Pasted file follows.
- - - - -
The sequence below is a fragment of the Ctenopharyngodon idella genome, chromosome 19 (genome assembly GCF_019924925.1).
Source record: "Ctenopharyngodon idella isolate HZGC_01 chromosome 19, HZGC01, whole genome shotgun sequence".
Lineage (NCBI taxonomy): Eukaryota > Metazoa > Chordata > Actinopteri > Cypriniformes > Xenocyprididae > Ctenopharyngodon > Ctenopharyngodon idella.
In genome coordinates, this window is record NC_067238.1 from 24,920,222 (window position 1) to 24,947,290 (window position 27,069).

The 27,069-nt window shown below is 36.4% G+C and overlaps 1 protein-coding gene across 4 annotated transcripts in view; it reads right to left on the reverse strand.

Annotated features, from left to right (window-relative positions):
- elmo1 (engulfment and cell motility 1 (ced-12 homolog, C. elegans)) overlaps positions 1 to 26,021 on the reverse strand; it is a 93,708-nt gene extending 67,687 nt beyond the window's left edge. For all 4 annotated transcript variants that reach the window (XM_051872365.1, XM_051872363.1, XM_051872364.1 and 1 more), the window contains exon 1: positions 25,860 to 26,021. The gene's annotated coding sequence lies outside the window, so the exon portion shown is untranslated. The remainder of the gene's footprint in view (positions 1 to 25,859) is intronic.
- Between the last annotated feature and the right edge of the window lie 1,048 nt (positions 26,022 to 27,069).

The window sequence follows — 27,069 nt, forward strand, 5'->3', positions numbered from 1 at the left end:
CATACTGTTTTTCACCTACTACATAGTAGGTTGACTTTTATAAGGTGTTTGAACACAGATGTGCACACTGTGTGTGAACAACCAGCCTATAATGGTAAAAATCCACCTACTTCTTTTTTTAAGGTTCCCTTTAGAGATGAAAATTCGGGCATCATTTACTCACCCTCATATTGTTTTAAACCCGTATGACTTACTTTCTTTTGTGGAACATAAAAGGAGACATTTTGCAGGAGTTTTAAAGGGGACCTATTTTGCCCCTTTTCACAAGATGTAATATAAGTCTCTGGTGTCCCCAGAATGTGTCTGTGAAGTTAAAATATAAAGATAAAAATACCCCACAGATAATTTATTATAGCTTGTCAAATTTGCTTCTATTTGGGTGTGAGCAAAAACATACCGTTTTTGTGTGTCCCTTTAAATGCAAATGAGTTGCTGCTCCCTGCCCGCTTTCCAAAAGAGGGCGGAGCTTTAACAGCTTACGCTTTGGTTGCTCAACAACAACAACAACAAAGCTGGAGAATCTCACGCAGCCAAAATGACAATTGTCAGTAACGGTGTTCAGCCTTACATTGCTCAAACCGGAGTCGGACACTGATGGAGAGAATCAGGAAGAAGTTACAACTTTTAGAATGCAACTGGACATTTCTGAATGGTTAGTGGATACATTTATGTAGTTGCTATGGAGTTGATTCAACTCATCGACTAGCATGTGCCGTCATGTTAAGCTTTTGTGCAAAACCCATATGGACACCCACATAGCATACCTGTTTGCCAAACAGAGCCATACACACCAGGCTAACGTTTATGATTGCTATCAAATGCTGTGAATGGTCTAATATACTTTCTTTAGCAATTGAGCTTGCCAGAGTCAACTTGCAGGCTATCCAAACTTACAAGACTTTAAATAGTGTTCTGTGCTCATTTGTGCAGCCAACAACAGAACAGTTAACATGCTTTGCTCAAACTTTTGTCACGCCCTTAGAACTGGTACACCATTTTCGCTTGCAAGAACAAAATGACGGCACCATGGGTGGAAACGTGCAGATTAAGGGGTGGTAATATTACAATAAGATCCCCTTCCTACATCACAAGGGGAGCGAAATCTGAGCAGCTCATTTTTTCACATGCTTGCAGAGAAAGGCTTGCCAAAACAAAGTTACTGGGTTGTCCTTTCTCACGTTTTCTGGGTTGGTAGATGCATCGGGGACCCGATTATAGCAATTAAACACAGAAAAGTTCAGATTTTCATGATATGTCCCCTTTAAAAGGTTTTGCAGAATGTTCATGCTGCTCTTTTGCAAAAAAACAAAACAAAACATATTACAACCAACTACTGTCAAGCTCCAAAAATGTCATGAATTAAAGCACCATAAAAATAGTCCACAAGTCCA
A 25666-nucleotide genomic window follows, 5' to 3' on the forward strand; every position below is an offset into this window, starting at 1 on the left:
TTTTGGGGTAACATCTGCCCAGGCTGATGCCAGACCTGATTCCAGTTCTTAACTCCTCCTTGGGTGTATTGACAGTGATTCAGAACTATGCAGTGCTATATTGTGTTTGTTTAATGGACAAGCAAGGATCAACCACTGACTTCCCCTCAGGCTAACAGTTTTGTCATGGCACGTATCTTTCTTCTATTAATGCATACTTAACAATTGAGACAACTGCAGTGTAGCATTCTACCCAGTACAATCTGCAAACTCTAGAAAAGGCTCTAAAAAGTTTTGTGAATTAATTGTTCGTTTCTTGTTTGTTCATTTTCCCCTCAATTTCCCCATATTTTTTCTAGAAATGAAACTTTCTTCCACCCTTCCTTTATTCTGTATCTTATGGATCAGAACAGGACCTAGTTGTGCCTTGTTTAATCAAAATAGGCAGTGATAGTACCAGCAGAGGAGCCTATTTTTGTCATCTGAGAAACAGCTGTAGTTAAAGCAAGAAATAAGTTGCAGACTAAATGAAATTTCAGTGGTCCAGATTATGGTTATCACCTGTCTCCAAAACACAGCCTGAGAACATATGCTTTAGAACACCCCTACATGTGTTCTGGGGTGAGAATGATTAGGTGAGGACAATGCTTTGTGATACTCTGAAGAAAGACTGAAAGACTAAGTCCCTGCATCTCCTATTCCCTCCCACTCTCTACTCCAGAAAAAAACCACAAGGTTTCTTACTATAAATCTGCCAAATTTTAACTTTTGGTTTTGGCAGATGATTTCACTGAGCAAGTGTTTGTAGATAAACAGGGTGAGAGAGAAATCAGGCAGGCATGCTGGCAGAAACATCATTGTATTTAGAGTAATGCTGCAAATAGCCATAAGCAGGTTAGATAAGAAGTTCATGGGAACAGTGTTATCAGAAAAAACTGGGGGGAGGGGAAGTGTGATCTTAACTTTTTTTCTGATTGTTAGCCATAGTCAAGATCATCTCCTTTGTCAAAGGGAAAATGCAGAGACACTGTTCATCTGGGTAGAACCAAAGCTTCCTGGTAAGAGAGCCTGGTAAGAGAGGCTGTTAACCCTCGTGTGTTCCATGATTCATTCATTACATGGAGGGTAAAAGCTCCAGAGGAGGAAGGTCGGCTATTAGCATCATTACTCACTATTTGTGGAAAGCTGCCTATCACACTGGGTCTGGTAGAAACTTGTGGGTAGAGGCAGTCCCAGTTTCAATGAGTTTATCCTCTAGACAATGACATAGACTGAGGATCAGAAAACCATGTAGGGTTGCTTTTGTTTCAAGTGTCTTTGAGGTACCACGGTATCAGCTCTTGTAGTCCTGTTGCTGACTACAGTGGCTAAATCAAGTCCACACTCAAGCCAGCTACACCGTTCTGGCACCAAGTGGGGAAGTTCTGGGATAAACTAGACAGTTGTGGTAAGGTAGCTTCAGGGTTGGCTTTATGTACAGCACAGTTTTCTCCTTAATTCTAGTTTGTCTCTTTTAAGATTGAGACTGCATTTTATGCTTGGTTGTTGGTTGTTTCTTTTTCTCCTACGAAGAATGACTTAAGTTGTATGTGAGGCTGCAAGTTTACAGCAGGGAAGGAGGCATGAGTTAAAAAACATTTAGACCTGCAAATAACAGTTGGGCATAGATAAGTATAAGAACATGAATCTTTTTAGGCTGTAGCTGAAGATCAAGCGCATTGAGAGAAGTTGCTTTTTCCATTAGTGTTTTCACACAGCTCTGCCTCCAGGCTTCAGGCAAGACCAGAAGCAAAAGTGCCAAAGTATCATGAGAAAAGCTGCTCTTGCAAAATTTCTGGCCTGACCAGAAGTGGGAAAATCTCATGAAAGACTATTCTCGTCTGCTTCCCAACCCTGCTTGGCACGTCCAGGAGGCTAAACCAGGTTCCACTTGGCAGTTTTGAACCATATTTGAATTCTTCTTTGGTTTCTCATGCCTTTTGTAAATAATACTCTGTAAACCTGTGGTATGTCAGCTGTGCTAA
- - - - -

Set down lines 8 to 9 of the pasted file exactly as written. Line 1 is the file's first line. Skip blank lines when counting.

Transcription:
- Between the last annotated feature and the right edge of the window lie 1,048 nt (positions 26,022 to 27,069).

The window sequence follows — 27,069 nt, forward strand, 5'->3', positions numbered from 1 at the left end: